U.S. Secretary of State John Kerry has called on the United Nations Security Council to act in unison to ensure the destruction of Syria's chemical weapons. In an address Thursday in Washington, Kerry spoke of the importance of enforceable actions to rid the world of Syria's chemical weapons and aid a decisive action by the U.N. Security Council would help avoid a military strike on Syria and rid the world of the banned weapons.
"We need everyone's help in order to see that the Security Council lives up to its founding values and passes a binding resolution that codifies the strongest possible mechanism to achieve the goal and to achieve it rapidly. We need to make the Geneva agreement meaningful," said Kerry.
Kerry and his Russian counterpart, Sergey Lavrov, agreed at a meeting in Geneva last week to remove Syria's chemical weapons from President Bashar al-Assad's control. Kerry insisted that the removal be real and verifiable.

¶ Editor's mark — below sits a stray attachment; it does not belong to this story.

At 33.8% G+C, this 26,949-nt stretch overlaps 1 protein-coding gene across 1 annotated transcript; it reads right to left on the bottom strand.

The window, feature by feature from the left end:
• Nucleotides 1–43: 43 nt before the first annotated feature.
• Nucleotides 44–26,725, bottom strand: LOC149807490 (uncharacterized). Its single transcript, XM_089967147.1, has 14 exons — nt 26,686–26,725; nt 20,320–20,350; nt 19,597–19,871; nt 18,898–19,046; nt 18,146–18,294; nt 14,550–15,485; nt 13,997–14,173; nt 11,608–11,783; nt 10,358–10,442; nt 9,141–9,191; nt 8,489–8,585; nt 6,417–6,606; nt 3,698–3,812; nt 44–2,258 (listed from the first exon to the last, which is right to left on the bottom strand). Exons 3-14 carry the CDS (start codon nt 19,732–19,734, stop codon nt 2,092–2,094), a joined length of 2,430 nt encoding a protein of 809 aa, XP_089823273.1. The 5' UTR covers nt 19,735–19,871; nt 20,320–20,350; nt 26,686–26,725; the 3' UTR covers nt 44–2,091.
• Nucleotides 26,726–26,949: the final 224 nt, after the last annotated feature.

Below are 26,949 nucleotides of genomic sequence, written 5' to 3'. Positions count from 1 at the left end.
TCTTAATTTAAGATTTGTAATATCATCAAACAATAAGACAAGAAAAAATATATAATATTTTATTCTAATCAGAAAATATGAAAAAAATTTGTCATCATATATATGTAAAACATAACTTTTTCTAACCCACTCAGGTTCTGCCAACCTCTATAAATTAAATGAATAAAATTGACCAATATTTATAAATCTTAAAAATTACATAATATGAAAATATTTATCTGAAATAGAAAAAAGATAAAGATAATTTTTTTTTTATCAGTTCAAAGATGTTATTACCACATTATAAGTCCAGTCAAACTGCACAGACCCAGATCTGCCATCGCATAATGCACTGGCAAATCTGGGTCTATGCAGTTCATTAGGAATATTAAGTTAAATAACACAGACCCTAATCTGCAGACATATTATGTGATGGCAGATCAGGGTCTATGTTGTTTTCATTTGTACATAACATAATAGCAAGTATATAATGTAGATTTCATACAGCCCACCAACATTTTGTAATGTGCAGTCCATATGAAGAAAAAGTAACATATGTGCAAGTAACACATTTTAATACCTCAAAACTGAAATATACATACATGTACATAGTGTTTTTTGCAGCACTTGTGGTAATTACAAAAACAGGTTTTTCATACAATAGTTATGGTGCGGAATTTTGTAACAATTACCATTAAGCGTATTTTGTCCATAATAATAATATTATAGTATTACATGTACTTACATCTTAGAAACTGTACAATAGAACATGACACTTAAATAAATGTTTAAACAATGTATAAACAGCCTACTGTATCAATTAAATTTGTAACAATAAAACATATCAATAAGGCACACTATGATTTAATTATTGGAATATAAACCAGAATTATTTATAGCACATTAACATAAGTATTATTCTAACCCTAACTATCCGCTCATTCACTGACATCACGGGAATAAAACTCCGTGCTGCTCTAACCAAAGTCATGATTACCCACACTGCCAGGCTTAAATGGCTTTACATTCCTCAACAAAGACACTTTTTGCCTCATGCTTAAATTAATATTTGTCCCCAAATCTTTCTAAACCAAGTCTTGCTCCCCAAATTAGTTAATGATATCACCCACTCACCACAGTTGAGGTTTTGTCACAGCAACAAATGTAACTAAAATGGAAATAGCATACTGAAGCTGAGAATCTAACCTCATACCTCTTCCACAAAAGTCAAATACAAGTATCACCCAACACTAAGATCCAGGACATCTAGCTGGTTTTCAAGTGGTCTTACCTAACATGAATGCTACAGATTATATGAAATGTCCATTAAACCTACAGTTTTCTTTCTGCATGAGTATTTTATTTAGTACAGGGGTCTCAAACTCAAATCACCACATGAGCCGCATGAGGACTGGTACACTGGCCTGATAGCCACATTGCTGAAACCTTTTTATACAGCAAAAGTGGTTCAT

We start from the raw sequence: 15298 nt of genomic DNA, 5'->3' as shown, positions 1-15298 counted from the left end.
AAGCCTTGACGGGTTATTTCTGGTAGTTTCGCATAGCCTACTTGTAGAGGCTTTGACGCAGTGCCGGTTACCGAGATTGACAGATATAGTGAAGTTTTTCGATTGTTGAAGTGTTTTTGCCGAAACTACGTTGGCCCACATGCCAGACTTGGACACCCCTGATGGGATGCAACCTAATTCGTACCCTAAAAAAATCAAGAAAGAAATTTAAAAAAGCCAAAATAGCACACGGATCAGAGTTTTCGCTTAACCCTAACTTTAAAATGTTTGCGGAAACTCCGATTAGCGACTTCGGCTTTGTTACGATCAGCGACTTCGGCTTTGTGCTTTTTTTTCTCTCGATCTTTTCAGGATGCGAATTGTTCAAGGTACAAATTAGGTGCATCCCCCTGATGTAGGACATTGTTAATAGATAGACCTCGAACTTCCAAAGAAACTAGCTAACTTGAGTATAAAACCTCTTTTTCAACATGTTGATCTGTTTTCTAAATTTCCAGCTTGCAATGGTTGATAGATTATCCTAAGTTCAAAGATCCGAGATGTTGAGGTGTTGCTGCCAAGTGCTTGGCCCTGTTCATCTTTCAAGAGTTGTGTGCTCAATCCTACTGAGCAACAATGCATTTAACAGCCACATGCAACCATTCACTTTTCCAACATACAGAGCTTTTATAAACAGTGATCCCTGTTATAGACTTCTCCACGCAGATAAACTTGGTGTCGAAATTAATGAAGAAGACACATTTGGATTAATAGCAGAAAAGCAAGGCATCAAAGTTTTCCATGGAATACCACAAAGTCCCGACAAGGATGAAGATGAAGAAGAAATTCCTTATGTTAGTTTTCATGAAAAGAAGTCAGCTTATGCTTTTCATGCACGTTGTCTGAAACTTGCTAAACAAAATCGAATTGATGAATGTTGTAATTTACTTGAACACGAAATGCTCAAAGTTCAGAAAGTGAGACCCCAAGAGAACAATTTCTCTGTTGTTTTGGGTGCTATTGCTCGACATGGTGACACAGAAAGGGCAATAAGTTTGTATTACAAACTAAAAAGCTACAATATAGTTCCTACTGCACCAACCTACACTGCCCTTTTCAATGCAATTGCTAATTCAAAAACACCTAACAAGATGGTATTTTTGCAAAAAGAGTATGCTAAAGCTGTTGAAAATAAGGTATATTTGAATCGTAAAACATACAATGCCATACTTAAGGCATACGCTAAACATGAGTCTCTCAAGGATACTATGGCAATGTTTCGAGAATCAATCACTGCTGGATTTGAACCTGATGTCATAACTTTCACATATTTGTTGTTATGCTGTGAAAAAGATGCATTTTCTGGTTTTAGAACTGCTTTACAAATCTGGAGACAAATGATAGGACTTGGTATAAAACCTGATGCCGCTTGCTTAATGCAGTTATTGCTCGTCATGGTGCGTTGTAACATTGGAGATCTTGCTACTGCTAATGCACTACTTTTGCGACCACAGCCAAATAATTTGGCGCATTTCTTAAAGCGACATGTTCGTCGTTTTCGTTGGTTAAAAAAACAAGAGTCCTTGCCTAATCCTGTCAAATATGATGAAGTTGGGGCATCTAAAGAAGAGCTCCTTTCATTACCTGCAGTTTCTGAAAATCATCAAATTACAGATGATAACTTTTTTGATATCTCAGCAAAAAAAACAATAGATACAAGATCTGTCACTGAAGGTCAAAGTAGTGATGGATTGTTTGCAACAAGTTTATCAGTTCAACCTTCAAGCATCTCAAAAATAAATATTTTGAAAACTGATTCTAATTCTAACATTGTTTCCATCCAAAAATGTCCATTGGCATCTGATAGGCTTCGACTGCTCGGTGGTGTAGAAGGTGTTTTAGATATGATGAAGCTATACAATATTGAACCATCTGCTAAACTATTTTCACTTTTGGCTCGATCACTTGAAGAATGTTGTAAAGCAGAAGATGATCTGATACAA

President Assad denies that his forces have used chemical weapons and accuses the opposition of using the deadly gas to spark international outrage. Russian President Vladimir Putin reiterated that position on Thursday.
"What if the opposition used them? Nobody says what we are to do in that case with the opposition. And it's not an idle question. We have every reason to believe that it is a provocation. A sly and ingenious one, but at the same time the execution is primitive. They took old Soviet-made ammunition that has been long removed from the stock in the Syrian army," said Putin.
Kerry said the U.N. report confirms unequivocally that the Syrian government used its chemical weapons stockpile.
"The world can decide whether it was used by the regime, which has used chemical weapons before, the regime which had the rockets, and the weapons, or whether the opposition secretly went unnoticed into territory they don't control to fire the rockets they don't have, containing sarin that they don't possess, to kill their own people, and that without even being noticed they just dissembled it all and packed up and got out of the center of Damascus, controlled by Assad. Please!"
The U.S.-Russian agreement calls for the elimination of all Syrian chemical weapons by the middle of next year. The government in Damascus is to allow U.N. inspectors to start working on the project by November.